Going up a level

From Stefan Balke (960506.1730 CET)

Bill Powers (960503.2145 MDT) --

If I interpret your words correctly, you are saying that when you asked
the question, there was in fact a desire to know the answer inside of
you.

Yes, that's true. I think, that has to do with the fact that Rick touched an
idea of Freud, and I think that there are severe contradictions between the
basic assumptions of Psychoanalysis and PCT. But maybe Freud wasn't so much
wrong in every case :slight_smile:

I assume that your reply above was not automatic, but arose from
being actually aware of a desire to know the answer, which you then
reported to me. Is this correct?

Yes, that's correct.

I assume, since I have not yet answered
your question, that you still feel that desire to know my answer. Is
that true as you read these words?

Yes, that's true.

So you're telling me that when you examine what is happening as you wait
for my answer, you find that you're thinking on the one hand that an
answer would lead to greater understanding, and on the other hand that
it may not be possible to "go up a level" and "look down" on what you
are doing. Is this a fair description of what you are experiencing?

Yes, I hope that your answer will lead to a greater understanding, because
you a the originator of the best theory I now, and I prooved many :-).
As far as I have incorporated and understood HPCT I believe that it is
possible to "go up a level" and "look down", but I'm not really sure,
because there is no gravity or an altimeter inside the brain which gives
direct feedback about my actual level. If I think about at with level I had
been, I already changed the level, isn't it? In short, I don't know whether
I already know everything about the process, or whether there are some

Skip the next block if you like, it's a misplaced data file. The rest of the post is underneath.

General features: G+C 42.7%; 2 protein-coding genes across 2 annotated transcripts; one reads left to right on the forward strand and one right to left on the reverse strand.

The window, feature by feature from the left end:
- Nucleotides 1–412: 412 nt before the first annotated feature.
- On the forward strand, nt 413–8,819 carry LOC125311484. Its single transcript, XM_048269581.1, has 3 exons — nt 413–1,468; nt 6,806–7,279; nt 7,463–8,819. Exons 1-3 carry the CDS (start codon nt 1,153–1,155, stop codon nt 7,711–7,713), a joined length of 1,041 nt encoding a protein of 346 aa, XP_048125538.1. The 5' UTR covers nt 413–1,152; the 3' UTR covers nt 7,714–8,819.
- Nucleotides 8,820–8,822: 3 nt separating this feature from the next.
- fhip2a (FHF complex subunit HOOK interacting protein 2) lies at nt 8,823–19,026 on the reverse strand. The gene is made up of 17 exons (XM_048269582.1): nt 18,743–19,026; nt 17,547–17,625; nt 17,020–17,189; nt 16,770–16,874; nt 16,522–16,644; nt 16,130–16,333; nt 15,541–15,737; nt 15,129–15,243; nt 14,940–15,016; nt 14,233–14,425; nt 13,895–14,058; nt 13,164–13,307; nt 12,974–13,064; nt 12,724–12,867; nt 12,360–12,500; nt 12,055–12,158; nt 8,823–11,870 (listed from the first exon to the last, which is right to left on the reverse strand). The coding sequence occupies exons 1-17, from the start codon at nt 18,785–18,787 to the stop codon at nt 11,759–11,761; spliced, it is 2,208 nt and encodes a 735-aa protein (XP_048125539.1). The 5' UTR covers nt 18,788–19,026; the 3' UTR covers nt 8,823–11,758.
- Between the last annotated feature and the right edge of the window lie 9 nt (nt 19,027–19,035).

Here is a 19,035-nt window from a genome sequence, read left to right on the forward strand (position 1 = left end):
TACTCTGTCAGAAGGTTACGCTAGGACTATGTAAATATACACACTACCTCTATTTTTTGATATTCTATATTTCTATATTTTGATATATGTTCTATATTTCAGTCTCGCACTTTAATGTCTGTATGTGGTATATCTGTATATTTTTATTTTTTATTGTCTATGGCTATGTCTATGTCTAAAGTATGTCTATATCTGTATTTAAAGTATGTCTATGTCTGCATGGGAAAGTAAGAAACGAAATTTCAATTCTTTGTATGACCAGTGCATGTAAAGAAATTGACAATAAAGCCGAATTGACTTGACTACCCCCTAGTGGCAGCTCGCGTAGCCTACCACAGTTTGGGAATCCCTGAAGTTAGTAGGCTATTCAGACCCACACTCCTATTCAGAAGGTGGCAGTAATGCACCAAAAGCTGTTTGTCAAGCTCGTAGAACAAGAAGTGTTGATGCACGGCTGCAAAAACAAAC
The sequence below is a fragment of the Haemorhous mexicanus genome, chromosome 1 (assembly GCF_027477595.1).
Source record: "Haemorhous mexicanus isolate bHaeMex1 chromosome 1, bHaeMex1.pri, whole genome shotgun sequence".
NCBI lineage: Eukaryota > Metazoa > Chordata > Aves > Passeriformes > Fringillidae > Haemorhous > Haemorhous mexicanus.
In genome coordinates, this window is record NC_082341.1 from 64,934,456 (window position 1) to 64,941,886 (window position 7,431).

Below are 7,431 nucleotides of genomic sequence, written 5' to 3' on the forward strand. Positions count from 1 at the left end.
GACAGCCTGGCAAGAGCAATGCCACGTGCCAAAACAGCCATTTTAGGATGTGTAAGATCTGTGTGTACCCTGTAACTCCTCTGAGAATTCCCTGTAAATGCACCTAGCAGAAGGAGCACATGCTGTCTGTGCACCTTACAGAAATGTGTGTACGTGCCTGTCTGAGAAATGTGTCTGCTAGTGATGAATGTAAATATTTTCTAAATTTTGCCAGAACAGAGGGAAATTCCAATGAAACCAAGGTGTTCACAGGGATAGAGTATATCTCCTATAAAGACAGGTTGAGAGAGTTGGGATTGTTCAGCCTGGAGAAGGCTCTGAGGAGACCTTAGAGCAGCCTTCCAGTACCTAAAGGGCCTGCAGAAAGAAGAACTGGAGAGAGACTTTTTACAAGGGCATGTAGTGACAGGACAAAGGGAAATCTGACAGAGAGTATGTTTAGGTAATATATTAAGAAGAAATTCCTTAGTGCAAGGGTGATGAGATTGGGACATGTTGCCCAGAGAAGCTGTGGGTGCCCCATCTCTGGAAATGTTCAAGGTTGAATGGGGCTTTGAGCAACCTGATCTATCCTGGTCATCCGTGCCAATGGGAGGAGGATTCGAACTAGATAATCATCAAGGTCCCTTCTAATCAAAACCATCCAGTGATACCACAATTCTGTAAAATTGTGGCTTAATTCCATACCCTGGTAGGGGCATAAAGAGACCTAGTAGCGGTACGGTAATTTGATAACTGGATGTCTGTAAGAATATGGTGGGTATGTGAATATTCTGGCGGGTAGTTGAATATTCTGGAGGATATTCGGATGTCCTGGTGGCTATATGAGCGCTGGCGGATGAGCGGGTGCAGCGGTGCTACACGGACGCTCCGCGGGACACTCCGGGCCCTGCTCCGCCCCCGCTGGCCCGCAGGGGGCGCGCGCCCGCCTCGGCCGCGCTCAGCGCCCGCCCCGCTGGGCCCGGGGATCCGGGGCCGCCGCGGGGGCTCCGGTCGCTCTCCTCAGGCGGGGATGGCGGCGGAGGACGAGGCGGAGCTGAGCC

misunderstandings. The correct description of my experience is like this. I
experience that I often have no criterion to say, this explanation is just a
rationalization and the other explanation is based upon "going up a level"
and therefore the true one. This means, isn't it also possible to "go up a
level" to invent a rationalization (which includes a certain form of
self-cheating)?

Also, in your original question, you asked how we could be sure is
something really happened or if we just rationalized an interpretation.
Does this mean that you were feeling unsure about this?

Yes, that's true.

If so, can you describe this sense of unsureness in more detail (i.e., not

what >it is that you are unsure about, but how it feels to be unsure)?

This feeling arises only in times of severe crisis, if I ask myself
fundamental things and puzzle around to find a new way out of a dilemma. I
put myself, my values and ways in question. Luckily this only happens once
in a few years, because it is always a hard time. In the everyday life I'm
ready to believe myself, with or without backward questions.

Later on in your post, you expand on the concept of not being sure:

聽聽聽聽The main question seems to be, how I can detect self-cheating.

Is this something you are concerned about in yourself? If so, could you
say more about this concern? Does it occur in many situations? Is it a
very serious concern, or only a peripheral one?

In times of a crisis, this is a serious problem: Do I love her really?, Was
it right or wrong to behave like that?, etc. In other times, I don't care
much about.

I promise that I will try to answer your question, but before I do, I
think that the information I am asking for would help in making my
answer clearer.